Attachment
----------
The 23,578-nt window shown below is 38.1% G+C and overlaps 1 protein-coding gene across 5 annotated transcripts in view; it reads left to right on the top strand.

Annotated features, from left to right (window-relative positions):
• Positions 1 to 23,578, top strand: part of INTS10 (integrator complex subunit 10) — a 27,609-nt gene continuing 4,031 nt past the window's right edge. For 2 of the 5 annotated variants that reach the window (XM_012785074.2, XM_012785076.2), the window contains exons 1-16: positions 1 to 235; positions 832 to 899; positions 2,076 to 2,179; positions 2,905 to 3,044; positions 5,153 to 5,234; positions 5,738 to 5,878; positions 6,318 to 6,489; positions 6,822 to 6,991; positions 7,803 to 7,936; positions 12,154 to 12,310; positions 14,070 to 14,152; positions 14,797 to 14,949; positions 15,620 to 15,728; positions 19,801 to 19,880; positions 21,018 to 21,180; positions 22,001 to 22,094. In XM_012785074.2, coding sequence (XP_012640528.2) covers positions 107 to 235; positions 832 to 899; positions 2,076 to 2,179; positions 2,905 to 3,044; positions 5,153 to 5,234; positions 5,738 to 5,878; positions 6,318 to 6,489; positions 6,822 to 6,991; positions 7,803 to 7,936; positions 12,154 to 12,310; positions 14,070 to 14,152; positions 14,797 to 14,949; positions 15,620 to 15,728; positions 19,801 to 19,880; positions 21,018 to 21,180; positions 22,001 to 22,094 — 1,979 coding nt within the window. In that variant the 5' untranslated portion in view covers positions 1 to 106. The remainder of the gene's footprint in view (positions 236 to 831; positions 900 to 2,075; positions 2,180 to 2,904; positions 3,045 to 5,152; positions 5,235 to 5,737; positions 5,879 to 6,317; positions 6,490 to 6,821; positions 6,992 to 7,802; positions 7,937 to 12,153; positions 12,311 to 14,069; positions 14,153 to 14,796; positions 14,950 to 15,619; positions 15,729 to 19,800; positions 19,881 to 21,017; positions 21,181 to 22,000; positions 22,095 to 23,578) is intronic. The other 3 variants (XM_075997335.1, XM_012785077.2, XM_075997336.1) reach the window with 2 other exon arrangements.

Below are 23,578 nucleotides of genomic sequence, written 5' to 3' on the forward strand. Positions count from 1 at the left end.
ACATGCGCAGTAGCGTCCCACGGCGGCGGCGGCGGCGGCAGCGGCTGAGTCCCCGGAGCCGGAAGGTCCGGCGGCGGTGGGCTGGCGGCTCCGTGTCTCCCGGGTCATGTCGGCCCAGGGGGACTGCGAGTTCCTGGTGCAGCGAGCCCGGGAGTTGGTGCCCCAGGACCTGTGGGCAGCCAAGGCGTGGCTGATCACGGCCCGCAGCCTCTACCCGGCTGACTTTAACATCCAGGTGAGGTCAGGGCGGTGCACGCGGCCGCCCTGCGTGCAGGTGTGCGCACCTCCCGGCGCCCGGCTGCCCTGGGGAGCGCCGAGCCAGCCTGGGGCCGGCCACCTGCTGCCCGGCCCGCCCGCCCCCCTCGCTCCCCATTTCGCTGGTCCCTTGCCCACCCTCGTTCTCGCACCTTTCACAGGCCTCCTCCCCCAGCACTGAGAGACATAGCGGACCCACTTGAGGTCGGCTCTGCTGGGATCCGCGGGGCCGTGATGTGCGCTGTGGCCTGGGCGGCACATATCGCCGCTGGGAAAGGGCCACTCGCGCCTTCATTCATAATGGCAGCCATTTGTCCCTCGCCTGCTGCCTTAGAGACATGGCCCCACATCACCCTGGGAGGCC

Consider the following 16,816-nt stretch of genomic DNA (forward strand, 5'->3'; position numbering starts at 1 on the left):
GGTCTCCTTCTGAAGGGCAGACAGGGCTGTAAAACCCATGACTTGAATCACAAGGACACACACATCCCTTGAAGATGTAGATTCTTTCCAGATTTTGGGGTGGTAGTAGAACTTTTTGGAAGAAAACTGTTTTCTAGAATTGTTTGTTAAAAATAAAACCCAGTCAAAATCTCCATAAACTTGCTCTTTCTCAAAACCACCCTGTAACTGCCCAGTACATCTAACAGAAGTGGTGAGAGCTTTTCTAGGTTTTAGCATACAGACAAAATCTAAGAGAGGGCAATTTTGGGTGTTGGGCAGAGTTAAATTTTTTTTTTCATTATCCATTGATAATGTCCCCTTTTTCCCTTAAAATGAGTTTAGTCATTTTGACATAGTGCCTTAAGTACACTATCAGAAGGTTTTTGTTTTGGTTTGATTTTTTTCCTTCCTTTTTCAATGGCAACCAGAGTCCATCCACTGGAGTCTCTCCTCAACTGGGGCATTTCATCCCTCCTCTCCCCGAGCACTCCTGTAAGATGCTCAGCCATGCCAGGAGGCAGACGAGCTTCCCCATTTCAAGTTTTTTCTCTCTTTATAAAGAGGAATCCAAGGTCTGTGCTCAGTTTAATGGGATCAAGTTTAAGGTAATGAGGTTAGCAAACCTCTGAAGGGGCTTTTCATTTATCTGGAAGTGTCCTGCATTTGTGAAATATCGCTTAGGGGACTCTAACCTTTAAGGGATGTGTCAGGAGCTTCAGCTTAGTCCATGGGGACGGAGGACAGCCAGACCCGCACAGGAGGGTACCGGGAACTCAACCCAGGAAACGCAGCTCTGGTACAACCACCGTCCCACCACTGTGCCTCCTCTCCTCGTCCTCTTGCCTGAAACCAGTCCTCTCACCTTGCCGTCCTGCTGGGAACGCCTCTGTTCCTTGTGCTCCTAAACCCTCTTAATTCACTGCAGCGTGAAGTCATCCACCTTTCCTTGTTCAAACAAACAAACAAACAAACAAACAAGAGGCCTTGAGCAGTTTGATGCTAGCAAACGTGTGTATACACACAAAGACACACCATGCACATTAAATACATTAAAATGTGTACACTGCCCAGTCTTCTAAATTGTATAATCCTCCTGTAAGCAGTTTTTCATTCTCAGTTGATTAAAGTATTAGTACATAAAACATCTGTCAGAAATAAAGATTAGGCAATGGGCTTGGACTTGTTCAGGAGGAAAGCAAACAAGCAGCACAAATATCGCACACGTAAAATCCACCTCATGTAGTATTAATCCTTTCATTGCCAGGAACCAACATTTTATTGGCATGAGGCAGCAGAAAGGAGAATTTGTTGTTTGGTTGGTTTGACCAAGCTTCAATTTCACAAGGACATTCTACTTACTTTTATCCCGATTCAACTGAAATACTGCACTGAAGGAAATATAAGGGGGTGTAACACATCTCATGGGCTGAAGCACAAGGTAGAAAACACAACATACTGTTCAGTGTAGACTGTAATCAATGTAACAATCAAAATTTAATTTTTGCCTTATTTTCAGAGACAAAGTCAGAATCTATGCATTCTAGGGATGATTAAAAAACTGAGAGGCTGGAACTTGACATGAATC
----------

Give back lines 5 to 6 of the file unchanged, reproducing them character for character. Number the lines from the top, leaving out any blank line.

ACATGCGCAGTAGCGTCCCACGGCGGCGGCGGCGGCGGCAGCGGCTGAGTCCCCGGAGCCGGAAGGTCCGGCGGCGGTGGGCTGGCGGCTCCGTGTCTCCCGGGTCATGTCGGCCCAGGGGGACTGCGAGTTCCTGGTGCAGCGAGCCCGGGAGTTGGTGCCCCAGGACCTGTGGGCAGCCAAGGCGTGGCTGATCACGGCCCGCAGCCTCTACCCGGCTGACTTTAACATCCAGGTGAGGTCAGGGCGGTGCACGCGGCCGCCCTGCGTGCAGGTGTGCGCACCTCCCGGCGCCCGGCTGCCCTGGGGAGCGCCGAGCCAGCCTGGGGCCGGCCACCTGCTGCCCGGCCCGCCCGCCCCCCTCGCTCCCCATTTCGCTGGTCCCTTGCCCACCCTCGTTCTCGCACCTTTCACAGGCCTCCTCCCCCAGCACTGAGAGACATAGCGGACCCACTTGAGGTCGGCTCTGCTGGGATCCGCGGGGCCGTGATGTGCGCTGTGGCCTGGGCGGCACATATCGCCGCTGGGAAAGGGCCACTCGCGCCTTCATTCATAATGGCAGCCATTTGTCCCTCGCCTGCTGCCTTAGAGACATGGCCCCACATCACCCTGGGAGGCC

Consider the following 16,816-nt stretch of genomic DNA (forward strand, 5'->3'; position numbering starts at 1 on the left):